This dish has been a staple in our family for as long as I can remember. What I’ve discovered, however, is that it’s been incredibly difficult to cook a good one since moving to Thailand.
I’ve tried, a handful of times, and the results haven’t been good at all.
With everyone in #iso and displaying their creations on Twitter, I was determined to right this wrong.
As it turns out we were spoiled in Australia. You could just pop into your local butchers’ shop and grab top-quality beef strips, take em home and whip up this dish pretty quickly on a cold winters night.
Not so in Thailand where beef is expensive and good quality beef is really expensive.
If you’re anything like me spending 60 bucks on a cut of meat for a midweek dish is out of the question.
There must be another way! There is – you need to invest time properly preparing the beef prior to cooking.
I did some research. Following these steps made a real difference and all-up it cost about 200 baht per head. Nice.
Prepare the beef
I went with a 400g Thai-French Round steak. If you know your cuts of beef, Round isn’t one of the most tender cuts and needs prior preparation.
I took to the steak with a meat tenderisor and gave it a light pound on both sides before rubbing salt into the surface. Just regular iodized salt. Then left it for 40 minutes covered in cling wrap out of the fridge.
Cut the beef into strips then fry in batches.
When you cut the beef into strips you must cut across the grain. Basically this involves identifying the ‘grain’ and cutting perpendicular to it. There are plenty of videos out there if you need help.
Cook the beef strips in batches, i.e. don’t overcrowd the pan otherwise the meat will stew. I used olive oil and just cooked each batch of strips until they were brown on both sides. Then remove them and drain on some paper towel before starting the next batch.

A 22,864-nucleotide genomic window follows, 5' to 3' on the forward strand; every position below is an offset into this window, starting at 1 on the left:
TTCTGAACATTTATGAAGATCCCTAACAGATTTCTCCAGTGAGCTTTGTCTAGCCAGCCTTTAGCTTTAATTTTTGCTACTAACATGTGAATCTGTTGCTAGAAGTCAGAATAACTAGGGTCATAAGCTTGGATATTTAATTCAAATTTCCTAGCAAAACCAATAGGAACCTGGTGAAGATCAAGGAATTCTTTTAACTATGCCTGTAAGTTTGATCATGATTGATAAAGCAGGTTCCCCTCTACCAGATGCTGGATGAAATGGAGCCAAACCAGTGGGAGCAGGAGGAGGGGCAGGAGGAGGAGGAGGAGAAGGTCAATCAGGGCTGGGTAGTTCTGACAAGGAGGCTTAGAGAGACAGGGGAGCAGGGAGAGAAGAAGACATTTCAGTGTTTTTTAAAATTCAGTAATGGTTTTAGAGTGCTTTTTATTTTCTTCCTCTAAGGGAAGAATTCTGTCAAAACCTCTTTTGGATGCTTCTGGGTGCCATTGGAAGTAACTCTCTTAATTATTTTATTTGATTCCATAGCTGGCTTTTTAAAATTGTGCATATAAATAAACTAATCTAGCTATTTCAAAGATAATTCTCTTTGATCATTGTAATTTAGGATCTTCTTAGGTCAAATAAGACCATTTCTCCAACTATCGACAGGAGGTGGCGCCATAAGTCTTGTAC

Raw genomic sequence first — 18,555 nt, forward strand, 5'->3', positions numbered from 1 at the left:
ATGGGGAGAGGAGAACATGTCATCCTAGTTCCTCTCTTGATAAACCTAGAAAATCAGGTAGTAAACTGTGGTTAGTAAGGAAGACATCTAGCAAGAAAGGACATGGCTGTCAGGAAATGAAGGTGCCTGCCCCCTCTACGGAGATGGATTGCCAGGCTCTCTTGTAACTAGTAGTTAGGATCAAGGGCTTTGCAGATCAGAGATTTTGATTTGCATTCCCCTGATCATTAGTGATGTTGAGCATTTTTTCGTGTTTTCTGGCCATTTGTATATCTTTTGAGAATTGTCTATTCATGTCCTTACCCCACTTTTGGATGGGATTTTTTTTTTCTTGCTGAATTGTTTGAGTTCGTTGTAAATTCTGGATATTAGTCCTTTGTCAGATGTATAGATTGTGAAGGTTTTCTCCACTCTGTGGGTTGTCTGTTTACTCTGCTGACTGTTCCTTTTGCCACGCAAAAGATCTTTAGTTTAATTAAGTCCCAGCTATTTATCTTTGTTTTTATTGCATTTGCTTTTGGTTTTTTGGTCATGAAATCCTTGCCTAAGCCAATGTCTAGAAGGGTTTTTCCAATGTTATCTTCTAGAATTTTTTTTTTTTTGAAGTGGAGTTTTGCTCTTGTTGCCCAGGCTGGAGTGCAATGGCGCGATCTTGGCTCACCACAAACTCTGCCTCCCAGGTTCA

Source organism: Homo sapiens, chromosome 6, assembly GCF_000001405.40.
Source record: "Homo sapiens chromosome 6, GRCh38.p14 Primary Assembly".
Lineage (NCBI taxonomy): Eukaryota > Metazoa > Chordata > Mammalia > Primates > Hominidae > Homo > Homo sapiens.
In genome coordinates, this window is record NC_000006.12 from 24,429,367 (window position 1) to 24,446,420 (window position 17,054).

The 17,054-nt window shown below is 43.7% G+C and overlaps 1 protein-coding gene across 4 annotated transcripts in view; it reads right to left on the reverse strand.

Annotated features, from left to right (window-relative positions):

I’m using my Le Creuset cast iron pot for this one. Luckily, I got the blue one in the divorce settlement (would have preferred the red!)
Cook mushrooms, onion and garlic
This dish will be much better if you pimp it out using real shrooms, onions and, most importantly, fresh garlic.
I don’t have a garlic press so I just peel the garlic and place it in a ziplock bag then pound it with my meat tendorizor to release the juices. There is some debate over whether one should press garlic. I guess you know where I stand.
Saute the lot on medium heat until the mushrooms look tender. Take deep breaths of that heavenly scent of onions and garlic cooking together!
Return cooked strips to pan, add packet mix and simmer for 15 minutes
Some swear by a DIY approach. Others have a favourite packet mix.
There are many stroganoff packet mixes on the market but I only noticed them appearing on the shelves here in Thailand a few years back.
This time around I went with the ‘Durkee’ packet mix and was very happy with the results.
Pro-tip: Sift the packet mix into the pot. It will combine much quicker and result in a smoother sauce.
Don’t forget to add water. I use bottled water. Check the packet, typically one cup of water is required.
I’m a big believer that even if you use a packet mix you need to pimp it out a little.
I added two heaped teaspoons of paprika and two teaspoons of tomato paste to round out the flavor profile.
Remember the beef is already cooked so once the sauce is combined don’t overcook the dish.
Kill heat and let sit for 30 minutes
Sure you could skip this step if time-pressed but I suggest you shouldn’t. It takes time for flavors to develop and you don’t want to overcook the beef.
Having said that, this dish is best served when cooked, not as good the next day.
Reheat for 10 minutes, add sour cream then serve
This is just a reheat before plating up. No more than 10 minutes and kill the heat before adding the sour cream. You don’t need too much. I used a 230g tub. Mix well.
Serve with pasta or rice, a little fresh parsely and a good glass of red. Enjoy!
Rice, or pasta?
For me, rice.
Back in Oz I would cook pasta mainly because we didn’t have rice cooker.
If using pasta I suggest a flat variety like linguini or bow-ties. They were my go-to options back in the day.